It was, by all accounts, the Perfect Wedding: The bride was ravishing in white silk organza appliquéd with shamrocks, the groom was dashing in modish navy linen, and the ceremony—which began 20 minutes late—was simple and moving. There were giggles at the altar, teary toasts at the reception and sentimental encomiums throughout. "A marvelous occasion," said family friend George Plimpton, who has known the bride since she was a stripling. "What struck me was how gracious it all was...it wasn't glitzy. There was a wonderful glow of well-being."

That, and a certain aura of dynastic import. Kennedy rites of passage have been of consuming public interest ever since Camelot, and the wedding of JFK's daughter was a de facto state occasion, even if the determinedly private Jacqueline Onassis managed to keep most of the press at arm's length. By Thursday, two days before the ceremony at Our Lady of Victory in Centerville, Mass., Hyannis Port was awash with paparazzi, network news crews and garden-variety gossipmongers, all snatching at minutiae like crows diving for glinting tin. The bride, they reported, had registered at Bloomingdale's and Tiffany's. Among her suggested gifts: Lunéville's Old Strasbourg china, $50 for a five-piece setting. Despite the fact that groom Edwin Schlossberg, 42, an artist and president of a New York design firm, is Jewish, progeny would be raised in the Catholic Church. Caroline would not use the word "obey," during the 30-minute ceremony, and she would be ferried to the church from the Kennedy compound in a rented limo used the previous week by George Burns. (A hole burned in the seat by his cigar ashes had been covered with a fresh white sheet.)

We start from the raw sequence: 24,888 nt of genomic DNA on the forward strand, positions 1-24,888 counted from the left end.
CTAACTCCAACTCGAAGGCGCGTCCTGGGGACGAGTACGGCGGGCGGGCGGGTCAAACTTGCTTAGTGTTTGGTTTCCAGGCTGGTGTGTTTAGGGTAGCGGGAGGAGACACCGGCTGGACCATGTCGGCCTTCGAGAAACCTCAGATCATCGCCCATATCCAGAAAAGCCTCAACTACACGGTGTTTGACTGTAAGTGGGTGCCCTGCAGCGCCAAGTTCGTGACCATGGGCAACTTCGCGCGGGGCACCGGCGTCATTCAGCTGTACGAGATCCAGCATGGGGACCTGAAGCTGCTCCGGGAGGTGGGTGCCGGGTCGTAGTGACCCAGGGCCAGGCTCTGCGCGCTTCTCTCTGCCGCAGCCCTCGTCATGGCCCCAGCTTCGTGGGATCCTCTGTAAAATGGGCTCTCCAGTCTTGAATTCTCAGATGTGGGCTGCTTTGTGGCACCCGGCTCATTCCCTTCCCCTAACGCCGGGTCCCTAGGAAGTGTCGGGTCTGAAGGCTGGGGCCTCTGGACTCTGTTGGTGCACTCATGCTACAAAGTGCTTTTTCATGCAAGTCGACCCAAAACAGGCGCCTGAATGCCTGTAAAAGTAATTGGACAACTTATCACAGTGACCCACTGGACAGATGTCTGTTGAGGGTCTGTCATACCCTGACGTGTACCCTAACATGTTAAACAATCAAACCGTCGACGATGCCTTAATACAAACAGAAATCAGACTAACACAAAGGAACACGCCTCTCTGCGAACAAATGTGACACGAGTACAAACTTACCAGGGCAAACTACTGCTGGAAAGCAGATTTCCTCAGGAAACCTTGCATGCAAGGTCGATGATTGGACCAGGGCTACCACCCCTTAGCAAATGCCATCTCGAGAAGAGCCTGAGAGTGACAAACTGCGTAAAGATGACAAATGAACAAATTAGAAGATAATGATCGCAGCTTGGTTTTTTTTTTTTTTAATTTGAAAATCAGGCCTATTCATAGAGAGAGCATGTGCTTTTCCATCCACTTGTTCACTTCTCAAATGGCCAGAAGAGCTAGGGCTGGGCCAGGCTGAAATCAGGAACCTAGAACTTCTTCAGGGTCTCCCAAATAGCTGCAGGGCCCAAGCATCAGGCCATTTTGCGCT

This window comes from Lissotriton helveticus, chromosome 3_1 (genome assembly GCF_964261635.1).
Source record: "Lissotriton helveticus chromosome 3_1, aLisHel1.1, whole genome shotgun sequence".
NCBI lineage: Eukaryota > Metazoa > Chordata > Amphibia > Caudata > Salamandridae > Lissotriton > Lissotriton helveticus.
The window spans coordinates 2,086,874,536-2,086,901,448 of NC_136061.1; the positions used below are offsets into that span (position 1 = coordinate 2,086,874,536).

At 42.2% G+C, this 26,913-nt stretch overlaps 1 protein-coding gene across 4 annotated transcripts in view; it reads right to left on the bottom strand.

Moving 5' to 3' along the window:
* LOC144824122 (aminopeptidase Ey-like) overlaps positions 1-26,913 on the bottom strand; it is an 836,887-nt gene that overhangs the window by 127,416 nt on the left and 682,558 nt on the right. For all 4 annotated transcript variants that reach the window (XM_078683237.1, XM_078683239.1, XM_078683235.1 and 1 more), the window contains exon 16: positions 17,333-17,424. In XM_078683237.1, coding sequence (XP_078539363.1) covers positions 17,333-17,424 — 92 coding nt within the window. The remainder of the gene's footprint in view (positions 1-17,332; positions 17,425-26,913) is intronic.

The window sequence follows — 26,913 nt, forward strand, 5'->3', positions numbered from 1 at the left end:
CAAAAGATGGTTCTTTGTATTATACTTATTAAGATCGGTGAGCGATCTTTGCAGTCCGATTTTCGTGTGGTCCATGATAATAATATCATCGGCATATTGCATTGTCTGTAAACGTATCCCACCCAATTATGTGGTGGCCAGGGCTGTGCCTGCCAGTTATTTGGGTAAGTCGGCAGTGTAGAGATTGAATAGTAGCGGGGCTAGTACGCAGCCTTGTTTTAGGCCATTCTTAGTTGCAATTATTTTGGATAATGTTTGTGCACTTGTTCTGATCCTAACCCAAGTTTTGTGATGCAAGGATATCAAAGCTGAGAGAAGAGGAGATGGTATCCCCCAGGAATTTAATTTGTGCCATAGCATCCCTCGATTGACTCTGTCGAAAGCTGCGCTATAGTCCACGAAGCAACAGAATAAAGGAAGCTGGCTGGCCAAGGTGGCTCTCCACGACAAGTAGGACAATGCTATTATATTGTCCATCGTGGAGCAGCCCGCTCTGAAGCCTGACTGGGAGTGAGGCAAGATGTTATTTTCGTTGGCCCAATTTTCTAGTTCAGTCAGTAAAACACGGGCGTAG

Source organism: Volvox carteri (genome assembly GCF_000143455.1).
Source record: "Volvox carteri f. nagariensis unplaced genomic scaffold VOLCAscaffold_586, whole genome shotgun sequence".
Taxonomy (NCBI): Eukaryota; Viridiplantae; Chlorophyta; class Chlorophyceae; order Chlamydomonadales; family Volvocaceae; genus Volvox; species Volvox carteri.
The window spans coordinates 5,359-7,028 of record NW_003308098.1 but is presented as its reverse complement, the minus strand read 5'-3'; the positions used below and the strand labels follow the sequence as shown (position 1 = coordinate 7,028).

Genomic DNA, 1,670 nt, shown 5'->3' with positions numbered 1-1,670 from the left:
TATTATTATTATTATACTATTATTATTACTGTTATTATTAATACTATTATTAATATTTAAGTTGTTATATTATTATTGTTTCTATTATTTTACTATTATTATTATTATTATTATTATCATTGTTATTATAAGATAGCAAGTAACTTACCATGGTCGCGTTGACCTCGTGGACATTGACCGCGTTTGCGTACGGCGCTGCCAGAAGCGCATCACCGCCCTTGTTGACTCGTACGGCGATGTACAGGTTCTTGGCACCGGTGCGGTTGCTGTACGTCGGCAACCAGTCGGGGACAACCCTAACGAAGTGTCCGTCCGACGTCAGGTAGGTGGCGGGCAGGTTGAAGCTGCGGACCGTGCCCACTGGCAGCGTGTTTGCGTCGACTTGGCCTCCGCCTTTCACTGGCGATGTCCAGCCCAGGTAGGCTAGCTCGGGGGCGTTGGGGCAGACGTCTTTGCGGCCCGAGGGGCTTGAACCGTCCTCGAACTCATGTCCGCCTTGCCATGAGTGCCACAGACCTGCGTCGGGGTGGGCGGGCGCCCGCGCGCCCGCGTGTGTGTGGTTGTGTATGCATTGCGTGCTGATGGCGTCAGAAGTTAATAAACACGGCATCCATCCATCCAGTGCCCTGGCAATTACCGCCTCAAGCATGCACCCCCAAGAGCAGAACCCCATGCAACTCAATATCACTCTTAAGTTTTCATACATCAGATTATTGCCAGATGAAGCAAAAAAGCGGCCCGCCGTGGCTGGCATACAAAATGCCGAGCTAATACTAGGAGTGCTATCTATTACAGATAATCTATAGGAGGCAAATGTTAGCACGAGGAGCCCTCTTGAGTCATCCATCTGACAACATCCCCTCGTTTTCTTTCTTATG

Apparently impervious to the hoopla, the 28-year-old Caroline, a second-year law student at Columbia, went about her appointed prenuptial rounds. At the New York salon of socialite-designer Carolina Herrera—an Onassis favorite who also created Jackie's smashing pistachio crepe ensemble—she went through final fittings of her size-4 gown. "She had very definite ideas about what she wanted to wear," says Herrera. Caroline, who asked for a dress with short sleeves, a lightweight fabric and a long train, gasped and said, "I love it!" when Herrera revealed the finished frock. With its elegant train, white tulle petticoat and veil, it charmed her global audience. Unlike many aspects of the celebration, the gown was created without Jackie's supervision. "I think Caroline wanted to surprise her with a dress she would like," says Herrera. "You can see they adore each other." (While the designer declined to discuss prices, a spokeswoman reports that her wedding designs start at $5,000.)

The mother of the bride, whose sure hand was evident in everything from the Cape Cod summer flowers to the multicolored flags flying from the white reception tent, had arrived on Thursday. She apparently immersed herself in preparations on Friday, while Ethel, Ted, Caroline, John, Maria Shriver and husband Arnold Schwarzenegger and a complement of cousins sailed a ketch on Nantucket Sound. At 6 p.m. the wedding party assembled at the church for the rehearsal. Afterward, during dinner at a nearby country club, John delivered a touching toast to Schlossberg: "The three of us have been alone for such a long time. We welcome a fourth person."